Memento Mori

Throwback Thursday, Travel, United Kingdom

I have a habit of seeking out odd things. By odd I mean things like mummified cats (not the Ancient Egyptian kind), Surgeon’s museums, and Operating theaters.

I like searching out the oddities in the world, the weird places that get missed by the tourist trail. Some of it’s a love for seeking out gems that no one else knows, and then it’s the dark little goth girl from high school.

Since I began exploring the world on my own I have made an effort to see the odd spots that delight my heart.

No doubt just about every castle has its own horror stories. It’s easy to forget that castles were often involved in wars, jailings, beheadings, affairs, murders… you get the idea. Needless to say, the fairytales and kid’s history lessons play down these facts.

Yet, beyond the subtly macabre I have visited some outright dark museums.

Edinburgh Surgeons’ Hall Museum

I visited the halls and spaces of this museum in 2010. I missed it in 2015 due to its renovation but from all accounts it’s still as glorious as ever and reopening this year. For more information, click here.

The museum is attached to the historic and vital University of Edinburgh’s Medical School. Not only does it celebrate almost three centuries of work and education, but also medical marvels and a collection of items for educational purposes.

My personal favorite pieces were the vast selection of body parts in formaldehyde and wax preserved pieces with vein and other details.

(C) Surgeons’ Hall Museum

Old Operating Theatre Museum and Herb Garret

This fantastic museum is hidden in the attic of St Thomas’ Church in Southwark. The location is home to years of medical institutes and knowledge such as the original site of St Thomas Hospital, which was found around 1100.

In the 19th century the attic was made into the Herd Garrett and Theatre that has been preserved until today. The theatre was in fact used for students to learn from. All of those that were operated on were women and no form of anesthesia was used due to the lack of its invention.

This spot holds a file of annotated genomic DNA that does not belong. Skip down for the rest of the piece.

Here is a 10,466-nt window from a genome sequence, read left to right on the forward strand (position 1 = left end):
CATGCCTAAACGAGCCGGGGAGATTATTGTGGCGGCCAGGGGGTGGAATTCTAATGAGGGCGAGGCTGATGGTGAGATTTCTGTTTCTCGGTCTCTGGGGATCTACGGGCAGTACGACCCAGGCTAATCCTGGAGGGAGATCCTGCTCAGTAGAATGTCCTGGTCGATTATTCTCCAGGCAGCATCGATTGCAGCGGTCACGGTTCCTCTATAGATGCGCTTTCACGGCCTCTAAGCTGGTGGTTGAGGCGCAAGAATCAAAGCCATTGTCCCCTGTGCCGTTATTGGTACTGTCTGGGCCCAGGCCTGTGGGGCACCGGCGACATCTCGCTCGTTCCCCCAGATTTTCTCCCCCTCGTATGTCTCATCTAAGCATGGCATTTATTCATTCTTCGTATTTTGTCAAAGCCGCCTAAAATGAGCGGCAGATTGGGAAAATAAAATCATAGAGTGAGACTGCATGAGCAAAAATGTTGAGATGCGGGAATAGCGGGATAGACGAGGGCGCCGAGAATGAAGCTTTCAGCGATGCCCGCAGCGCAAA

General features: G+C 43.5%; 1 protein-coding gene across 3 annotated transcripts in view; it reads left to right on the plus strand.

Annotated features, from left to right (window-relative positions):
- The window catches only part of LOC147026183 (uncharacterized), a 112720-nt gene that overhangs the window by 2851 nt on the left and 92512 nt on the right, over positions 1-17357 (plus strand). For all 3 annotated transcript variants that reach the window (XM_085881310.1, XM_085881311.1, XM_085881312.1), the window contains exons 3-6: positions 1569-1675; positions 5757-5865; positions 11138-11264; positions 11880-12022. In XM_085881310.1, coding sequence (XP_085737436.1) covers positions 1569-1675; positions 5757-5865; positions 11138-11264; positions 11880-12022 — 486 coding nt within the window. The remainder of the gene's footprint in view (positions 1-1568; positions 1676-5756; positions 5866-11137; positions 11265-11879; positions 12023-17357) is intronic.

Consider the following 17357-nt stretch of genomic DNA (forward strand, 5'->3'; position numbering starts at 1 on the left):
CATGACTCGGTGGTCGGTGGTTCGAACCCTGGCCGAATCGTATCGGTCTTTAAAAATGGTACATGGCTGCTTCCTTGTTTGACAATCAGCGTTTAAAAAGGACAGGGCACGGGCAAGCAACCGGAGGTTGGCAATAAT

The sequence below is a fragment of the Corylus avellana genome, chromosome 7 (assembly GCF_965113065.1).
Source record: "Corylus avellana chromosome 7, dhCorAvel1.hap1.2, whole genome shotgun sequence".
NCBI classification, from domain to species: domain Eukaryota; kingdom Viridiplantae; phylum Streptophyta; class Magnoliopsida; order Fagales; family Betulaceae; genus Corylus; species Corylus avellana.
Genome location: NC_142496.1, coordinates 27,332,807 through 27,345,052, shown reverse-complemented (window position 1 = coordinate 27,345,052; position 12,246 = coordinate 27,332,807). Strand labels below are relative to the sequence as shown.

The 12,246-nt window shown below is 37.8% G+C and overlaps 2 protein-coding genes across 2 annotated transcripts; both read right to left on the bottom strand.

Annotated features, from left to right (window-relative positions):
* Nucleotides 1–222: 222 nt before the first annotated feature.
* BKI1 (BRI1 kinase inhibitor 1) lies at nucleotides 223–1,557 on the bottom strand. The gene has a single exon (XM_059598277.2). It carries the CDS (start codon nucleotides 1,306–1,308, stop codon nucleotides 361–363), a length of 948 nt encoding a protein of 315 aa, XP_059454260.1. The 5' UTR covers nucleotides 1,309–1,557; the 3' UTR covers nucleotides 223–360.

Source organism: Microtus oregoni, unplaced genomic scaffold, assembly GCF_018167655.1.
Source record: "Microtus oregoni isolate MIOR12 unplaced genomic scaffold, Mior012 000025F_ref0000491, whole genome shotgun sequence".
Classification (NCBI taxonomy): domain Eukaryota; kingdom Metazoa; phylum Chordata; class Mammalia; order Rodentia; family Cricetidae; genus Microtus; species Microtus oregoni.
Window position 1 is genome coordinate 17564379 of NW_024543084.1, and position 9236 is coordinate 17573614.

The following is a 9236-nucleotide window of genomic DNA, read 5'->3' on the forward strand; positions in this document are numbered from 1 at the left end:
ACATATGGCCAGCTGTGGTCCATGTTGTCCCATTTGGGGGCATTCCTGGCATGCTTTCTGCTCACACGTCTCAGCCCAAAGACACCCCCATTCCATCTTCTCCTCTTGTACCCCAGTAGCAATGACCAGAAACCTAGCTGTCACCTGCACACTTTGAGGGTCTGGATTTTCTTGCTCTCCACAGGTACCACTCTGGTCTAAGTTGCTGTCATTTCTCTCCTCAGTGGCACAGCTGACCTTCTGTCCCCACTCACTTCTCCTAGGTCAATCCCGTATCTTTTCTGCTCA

While the history is dark, and no doubt people suffered, it was this work and the study of medicine, that helped us get to a much better today. For that alone, it’s worth a visit. For the fact it’s one of only a few operating theatres left in the world, entices further.

The Garrett itself is a magnificent display of what prescriptions, lotions, and potions looked like in centuries past. Some of the gems I most particularly love were are their collection of “tools of the trade” and old prints on how they were used.

What are your favorite macabre locations?

Denver is a city that has no lack of things to do. If you love museums, there are plenty to see. Want architecture? no lack of unique designs from decades of inhabitants. Native American History and art? We have you covered.
Perhaps the best way to experience a mix of old and new, western and global is at the Denver Art Museum.
Photo Dec 27, 1 53 08 PM.jpg

My favorite statue in the Native North American art section- I remember them building this in 2011!

I know….art museum…. it’s an intimidating term, yet you don’t have to be an art geek to enjoy what the DAM has to offer. DAM is a unique blend of classic art museum with the joy and enthusiasm of modern delights. Currently, they even have a costume display from the original Star Wars movies!